Before heading to the store, ‘Shop’ your kitchen to see what’s on hand and save money by not buying more. Courtesy LAC
Zero Waste News:
- Zero Waste Tip: When planning holiday meals, avoid the urge to make too much. Plan meals, shop carefully and have recipes on hand to use leftovers.
You’ve heard about the widespread problem of wasted food, right? How we send 35 percent of the food we produce to the landfill, and about the $1,600 per year in food the average family throws away that they don’t eat?
Not to mention all the resources, land, water and greenhouse gases that go with it! Now is the perfect time of year to turn that around and learn some new habits. Show your thankfulness for holiday food by not wasting it with these tips from the Zero Waste Team:
Less is More! Make Less, Take Less, Waste Less:
Jody Benson says, “The only tip I have is what my mom always told us—when you go to a buffet, go to a big dinner, go out to eat, don’t let your eyes be bigger than your stomach; take small portions, then eat everything on your plate even if you’re afraid of getting fat. The whole deal is for the big meals, don’t overcook, and don’t over-serve.”
Check out The Guest-imator and other great food-saving tools at SaveTheFood.com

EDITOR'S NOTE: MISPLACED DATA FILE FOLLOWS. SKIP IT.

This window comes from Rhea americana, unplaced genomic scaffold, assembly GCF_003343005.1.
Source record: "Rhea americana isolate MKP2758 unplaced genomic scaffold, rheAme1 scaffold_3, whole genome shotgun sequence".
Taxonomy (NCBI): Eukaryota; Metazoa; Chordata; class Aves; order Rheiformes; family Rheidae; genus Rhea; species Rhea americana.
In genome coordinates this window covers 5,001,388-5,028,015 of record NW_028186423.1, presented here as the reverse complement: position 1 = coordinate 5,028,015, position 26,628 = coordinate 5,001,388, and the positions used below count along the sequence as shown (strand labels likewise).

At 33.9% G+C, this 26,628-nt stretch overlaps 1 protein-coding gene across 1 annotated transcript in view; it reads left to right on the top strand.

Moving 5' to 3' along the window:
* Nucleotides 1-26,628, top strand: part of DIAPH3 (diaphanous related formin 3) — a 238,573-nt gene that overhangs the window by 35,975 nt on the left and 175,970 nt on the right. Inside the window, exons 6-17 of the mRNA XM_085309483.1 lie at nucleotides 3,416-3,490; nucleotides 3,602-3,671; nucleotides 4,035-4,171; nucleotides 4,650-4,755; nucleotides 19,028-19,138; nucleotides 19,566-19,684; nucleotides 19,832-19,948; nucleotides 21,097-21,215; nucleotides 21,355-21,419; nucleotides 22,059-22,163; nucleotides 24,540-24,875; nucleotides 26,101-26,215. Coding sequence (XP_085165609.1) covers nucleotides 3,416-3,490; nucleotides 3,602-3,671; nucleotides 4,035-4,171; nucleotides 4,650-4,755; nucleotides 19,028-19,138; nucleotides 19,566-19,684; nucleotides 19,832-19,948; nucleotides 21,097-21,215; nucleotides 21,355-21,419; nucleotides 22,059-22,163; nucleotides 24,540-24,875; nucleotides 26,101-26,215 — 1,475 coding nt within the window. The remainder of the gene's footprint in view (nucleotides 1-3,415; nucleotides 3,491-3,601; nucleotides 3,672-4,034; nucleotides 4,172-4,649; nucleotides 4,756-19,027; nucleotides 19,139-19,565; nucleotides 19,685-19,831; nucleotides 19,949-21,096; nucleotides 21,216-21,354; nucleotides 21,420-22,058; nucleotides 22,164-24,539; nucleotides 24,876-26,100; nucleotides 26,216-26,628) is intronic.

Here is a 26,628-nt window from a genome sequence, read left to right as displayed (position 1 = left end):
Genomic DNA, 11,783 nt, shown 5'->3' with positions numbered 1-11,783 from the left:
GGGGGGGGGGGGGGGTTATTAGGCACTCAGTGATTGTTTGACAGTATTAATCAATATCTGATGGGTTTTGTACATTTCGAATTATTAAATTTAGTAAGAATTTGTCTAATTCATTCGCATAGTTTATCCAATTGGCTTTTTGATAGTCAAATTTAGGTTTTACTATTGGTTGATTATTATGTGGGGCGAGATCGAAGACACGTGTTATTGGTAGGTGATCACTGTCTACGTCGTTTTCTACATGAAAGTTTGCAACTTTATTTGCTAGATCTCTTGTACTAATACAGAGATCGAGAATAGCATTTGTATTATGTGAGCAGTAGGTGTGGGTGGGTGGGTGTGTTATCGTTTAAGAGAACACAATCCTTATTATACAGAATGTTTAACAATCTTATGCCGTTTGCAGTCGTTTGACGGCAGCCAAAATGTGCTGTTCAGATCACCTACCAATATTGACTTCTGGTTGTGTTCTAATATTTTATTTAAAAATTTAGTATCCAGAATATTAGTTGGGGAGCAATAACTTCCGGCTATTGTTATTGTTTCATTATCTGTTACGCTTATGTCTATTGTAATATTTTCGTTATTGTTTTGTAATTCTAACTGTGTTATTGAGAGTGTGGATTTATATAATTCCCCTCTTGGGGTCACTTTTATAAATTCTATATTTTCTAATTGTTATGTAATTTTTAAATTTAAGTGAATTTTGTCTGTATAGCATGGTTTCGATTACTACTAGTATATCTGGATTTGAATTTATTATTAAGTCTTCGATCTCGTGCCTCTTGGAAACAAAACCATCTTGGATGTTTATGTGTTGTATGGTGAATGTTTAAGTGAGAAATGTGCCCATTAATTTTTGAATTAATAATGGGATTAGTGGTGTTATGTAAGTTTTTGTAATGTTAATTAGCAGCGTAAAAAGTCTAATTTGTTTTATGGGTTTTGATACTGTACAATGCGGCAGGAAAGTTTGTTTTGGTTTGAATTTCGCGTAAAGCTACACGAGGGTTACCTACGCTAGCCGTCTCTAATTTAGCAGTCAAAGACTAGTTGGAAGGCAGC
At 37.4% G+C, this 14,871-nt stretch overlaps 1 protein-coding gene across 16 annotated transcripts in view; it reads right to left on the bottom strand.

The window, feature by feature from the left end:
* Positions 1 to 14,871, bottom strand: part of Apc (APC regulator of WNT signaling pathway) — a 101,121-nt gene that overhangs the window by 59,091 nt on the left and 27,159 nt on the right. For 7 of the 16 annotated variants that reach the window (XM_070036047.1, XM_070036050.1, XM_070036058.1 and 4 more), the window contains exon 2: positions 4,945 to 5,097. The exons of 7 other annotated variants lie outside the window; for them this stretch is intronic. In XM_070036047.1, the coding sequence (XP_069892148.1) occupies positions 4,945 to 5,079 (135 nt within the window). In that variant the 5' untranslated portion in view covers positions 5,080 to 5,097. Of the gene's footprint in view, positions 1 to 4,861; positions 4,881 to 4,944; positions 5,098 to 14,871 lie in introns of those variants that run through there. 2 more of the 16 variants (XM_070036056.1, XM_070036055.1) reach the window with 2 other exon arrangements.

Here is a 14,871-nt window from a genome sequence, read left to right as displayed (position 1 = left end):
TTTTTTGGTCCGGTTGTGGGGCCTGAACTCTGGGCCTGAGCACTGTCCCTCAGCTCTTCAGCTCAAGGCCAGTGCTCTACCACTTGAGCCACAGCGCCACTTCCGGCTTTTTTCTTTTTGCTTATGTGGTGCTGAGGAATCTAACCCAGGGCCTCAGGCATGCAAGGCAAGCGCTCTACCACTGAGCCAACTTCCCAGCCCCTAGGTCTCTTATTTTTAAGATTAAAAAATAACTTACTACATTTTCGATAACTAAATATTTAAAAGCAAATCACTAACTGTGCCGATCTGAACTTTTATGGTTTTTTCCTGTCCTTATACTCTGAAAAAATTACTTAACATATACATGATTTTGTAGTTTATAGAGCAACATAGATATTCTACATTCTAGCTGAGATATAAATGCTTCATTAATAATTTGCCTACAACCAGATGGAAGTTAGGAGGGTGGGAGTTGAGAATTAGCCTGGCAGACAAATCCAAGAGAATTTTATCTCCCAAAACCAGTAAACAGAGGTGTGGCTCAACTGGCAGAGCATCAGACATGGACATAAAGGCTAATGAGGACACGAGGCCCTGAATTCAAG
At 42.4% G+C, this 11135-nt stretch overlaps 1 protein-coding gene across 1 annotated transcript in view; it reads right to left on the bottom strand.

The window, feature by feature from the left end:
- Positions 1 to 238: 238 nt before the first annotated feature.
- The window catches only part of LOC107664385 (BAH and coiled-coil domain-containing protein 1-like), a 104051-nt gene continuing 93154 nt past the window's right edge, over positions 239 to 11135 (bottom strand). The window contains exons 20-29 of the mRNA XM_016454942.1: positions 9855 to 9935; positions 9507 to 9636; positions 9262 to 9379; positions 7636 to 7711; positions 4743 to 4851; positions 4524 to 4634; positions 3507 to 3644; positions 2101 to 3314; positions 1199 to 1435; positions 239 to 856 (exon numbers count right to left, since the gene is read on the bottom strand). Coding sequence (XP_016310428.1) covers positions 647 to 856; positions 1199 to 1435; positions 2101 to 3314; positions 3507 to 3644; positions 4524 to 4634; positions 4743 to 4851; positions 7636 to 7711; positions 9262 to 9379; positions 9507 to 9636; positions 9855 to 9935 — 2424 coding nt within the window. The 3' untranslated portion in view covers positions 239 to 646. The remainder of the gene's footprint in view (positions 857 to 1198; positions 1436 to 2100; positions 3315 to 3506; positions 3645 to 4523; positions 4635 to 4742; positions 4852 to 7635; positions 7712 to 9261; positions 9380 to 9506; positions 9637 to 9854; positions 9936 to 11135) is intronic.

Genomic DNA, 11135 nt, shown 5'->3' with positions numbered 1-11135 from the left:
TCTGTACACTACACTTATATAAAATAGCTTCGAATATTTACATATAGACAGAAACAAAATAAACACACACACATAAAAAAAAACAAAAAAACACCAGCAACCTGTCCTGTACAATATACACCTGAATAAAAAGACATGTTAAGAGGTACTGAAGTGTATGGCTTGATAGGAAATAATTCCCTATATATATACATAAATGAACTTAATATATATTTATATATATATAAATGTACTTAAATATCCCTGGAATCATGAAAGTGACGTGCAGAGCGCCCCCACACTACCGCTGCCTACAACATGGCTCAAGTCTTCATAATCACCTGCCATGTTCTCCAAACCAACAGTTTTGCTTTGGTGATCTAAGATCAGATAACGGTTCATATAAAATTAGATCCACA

Holiday Time is for Sharing, Not Shopping:
Katie Leonard reports that, “Right now, an important benefit of reducing food waste is that we can make fewer trips to the grocery store. Foods with the shortest shelf life get eaten first. Any not eaten right away are cooked into recipes for later in the week or month, or they are cooked and stored for when there is more time to create an entire recipe. We don’t shop until we have used up everything that could possibly be combined into new recipes.”
A great way to find recipes to use what you have on hand is BigOven.com
No More “Money Down the Drain” (literally!):
Susan B. tells us that, “I think a huge benefit I have personally discovered is when I reduce food waste I save on my weekly grocery bill. Also, I feel pretty guilty when I am tossing out food that has sat too long in my freezer/fridge, so anytime I can avoid that is a plus!”
How to Make a Cook Happy:
No cook wants to see their lovingly-prepared feast end up in the trash can. Environmental Services Manager Angelica Gurule reports that “My family and I bring leftover containers to Thanksgiving and Christmas dinners so we can all take something yummy home and eat it later. Repurposing old jars, butter or sour cream tubs are perfect for storing and transporting leftovers. Just remember to never reheat food in plastic or Styrofoam, it releases toxic endocrine disruptors. BAD STUFF!!!”
It’s Not Waste, It’s a Way to Meet Your Neighbors!
For those few food scraps or leftovers that don’t get eaten, consider composting. Madeline Bolding found a calling to create a Facebook group to help. She says, “Lots of people may not have the time, energy, interest, or space to compost on the regular, but lots of us have a neighbor who does.
Our goal is to give people a low-commitment way to dispose of food scraps, either in small, regular amounts or after one-time events that generate a lot of organic waste like Thanksgiving dinner, picnics with watermelon and corn on the cob, and when the autumn leaves fall. By focusing on neighborhoods, we can keep exchanges easy and give people a way to meet their neighbors.” Check out Los Alamos Compost Exchange on Facebook to share your scraps!